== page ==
“Play, build, create” is the theme of Peconic Community School’s third annual Maker Fair, a family-friendly festival of invention, creativity, and resourcefulness in celebration of the Maker Movement. This year’s fair offers creation stations, demonstrations by local makers, and its first local food truck rally.
At the festival, guests can experience workshops and demonstrations by local woodworkers, robotics teams, artists, chefs, scientists, inventors, puppeteers, and performers. It will take place on Saturday from 10 AM to 2 PM at the school in Aquebogue. Tours of the school and classrooms will also be offered.
“We’re particularly excited about this year’s photo booth, drone demonstrations, a hoverboard, a 3D printer and a cardboard arcade conceived and built by PCS students,” said Kathryn Casey Quigley, PCS co-founder and executive director.
The fair serves as a fundraiser for the independent school, but was also launched as a conduit for connecting with the community and to share creativity and project-based learning, two pillars of the school’s curriculum.
“PCS implements a project-based curriculum, so when we learned about maker fairs it seemed like such an obvious fit for our school to host one. The inspiration for the fair is the Maker Movement that has been taking hold in recent years,” Quigley said.
A vision of an alternative educational experience offering collaborative, integrated, and community focused education is what inspired Quigley, her sister Liz Casey Searl, and educator Patricia Eckardt to create PCS.
“We believe education should be student-directed and inquiry based. PCS exemplifies these ideas through an integrated and project -based curriculum,” said Eckardt.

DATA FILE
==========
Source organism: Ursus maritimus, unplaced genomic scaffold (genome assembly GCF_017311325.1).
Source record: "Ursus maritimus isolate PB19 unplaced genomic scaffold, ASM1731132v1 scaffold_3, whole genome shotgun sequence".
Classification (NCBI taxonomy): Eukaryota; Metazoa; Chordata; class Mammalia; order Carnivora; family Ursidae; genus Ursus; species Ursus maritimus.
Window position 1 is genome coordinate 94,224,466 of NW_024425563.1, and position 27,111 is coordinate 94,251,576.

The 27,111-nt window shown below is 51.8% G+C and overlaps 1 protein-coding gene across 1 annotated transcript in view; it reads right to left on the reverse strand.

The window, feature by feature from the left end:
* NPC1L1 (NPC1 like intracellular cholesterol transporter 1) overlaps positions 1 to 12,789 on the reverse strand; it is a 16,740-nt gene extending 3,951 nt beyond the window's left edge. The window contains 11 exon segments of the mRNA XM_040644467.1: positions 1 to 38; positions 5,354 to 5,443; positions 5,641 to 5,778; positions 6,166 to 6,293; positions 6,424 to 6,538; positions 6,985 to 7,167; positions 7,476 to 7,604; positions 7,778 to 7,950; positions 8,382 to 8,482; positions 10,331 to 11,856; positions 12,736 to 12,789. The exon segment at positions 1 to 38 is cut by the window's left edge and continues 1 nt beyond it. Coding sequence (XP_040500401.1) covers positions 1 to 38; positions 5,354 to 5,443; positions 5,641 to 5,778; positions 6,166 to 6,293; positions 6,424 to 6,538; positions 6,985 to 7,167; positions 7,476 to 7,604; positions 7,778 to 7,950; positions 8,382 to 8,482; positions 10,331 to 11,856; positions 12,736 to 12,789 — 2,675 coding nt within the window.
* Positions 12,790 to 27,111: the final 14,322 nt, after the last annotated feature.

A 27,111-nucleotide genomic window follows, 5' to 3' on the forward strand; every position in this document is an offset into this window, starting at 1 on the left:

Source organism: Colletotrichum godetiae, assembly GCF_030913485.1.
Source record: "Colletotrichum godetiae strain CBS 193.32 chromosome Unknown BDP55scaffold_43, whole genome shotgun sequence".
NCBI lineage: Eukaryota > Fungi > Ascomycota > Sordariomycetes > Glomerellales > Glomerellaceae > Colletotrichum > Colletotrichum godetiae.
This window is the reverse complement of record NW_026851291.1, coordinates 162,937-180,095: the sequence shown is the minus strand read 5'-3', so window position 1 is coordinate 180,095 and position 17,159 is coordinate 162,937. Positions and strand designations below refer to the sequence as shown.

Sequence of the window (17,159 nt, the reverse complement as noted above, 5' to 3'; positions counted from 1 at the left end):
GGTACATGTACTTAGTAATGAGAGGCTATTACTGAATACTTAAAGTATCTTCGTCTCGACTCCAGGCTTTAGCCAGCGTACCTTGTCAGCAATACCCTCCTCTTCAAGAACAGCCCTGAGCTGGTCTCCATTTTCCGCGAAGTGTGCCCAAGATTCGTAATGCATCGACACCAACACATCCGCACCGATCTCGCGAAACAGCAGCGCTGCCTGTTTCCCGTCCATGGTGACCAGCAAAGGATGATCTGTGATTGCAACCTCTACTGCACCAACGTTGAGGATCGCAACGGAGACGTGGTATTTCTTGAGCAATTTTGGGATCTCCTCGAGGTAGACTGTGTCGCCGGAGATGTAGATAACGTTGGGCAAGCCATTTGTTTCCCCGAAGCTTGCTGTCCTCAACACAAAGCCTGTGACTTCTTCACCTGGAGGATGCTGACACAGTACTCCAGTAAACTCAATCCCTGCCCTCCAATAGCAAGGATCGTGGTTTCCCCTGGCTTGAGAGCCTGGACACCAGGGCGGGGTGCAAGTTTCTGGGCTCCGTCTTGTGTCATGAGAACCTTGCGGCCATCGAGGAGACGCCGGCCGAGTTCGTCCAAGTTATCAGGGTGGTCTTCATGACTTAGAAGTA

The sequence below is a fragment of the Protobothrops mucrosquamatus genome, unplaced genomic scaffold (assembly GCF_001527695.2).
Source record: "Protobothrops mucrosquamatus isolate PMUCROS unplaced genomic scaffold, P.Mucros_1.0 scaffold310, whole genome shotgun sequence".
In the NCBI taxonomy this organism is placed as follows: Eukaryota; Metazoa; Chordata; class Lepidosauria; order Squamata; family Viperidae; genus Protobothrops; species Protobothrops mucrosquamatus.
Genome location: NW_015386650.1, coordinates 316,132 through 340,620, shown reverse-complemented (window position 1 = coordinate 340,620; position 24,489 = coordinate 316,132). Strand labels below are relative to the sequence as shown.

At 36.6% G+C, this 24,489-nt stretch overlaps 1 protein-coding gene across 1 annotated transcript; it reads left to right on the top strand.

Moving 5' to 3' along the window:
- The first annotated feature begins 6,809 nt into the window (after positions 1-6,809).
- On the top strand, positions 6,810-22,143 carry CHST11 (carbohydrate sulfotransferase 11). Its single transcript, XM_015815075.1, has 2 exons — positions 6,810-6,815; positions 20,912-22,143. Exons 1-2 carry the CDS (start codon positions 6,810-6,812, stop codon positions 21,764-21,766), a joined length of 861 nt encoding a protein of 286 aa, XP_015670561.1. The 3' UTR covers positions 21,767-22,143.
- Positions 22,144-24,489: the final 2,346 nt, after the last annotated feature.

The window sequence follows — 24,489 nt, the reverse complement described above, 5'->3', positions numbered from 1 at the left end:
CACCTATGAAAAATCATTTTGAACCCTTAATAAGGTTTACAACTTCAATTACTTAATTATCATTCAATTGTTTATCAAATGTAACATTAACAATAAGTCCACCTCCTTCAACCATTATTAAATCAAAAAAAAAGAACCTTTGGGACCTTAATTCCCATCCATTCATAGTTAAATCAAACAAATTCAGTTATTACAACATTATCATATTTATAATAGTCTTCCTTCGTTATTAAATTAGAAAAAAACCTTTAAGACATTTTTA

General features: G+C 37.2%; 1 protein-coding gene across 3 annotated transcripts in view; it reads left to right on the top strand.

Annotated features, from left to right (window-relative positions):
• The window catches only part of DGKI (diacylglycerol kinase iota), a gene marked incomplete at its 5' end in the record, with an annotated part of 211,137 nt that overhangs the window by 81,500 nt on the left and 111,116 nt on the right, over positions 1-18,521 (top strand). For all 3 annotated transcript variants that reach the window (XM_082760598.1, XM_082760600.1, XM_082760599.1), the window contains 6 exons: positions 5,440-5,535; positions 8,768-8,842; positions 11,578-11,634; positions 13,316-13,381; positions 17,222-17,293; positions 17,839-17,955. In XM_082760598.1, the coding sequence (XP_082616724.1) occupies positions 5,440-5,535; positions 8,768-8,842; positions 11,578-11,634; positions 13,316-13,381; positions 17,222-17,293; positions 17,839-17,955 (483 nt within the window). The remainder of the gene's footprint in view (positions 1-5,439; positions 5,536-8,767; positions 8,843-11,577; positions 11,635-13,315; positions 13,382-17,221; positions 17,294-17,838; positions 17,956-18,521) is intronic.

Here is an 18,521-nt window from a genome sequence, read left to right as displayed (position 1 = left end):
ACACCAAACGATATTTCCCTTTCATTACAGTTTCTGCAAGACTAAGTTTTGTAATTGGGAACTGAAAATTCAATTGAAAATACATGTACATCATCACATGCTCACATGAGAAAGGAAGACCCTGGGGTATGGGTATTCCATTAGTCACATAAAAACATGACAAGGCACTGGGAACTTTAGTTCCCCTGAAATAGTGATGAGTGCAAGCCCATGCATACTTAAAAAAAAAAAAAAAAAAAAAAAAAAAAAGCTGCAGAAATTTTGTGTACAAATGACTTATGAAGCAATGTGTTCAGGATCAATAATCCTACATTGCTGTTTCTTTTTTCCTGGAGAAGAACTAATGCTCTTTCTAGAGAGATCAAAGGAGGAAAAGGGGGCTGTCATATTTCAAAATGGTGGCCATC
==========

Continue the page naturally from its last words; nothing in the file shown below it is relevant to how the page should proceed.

The school’s mission is to foster reflective, resilient, compassionate learners in a safe, caring, trusting environment.
“We used to dream of a creating a school that embraced project-based learning and capitalized on the opportunities provided by this unique place that we live. We believed in a progressive model of teaching and learning, and recognized that there was a lack of alternatives for families on the North Fork,” said Quigley.
That dream came to fruition in 2011 when the women announced at a small gathering of interested parents at the Casey family home that they had decided to move forward with their plan. The transition from idea to reality included community information sessions, visiting northeastern model schools, and consulting with experts in the field.
In 2012, the school’s doors opened with one class of nine students, and today there’s approximately 60 students. Several of these students have grown with PCS through sixth grade and will graduate this June. The three founders credit an “incredible community” with making the journey possible.
“Being a part of this special little school has been a unique privilege. It is an inspirational learning community,” Quigley said. “Children who attend PCS love coming here. What more can you ask for than students who are excited each day to come to school and learn?”
Peconic Community School is located at 269 Main Road, Aquebogue. The event is sponsored by Ultra Motion in Cutchogue, and a $10 donation per family is suggested.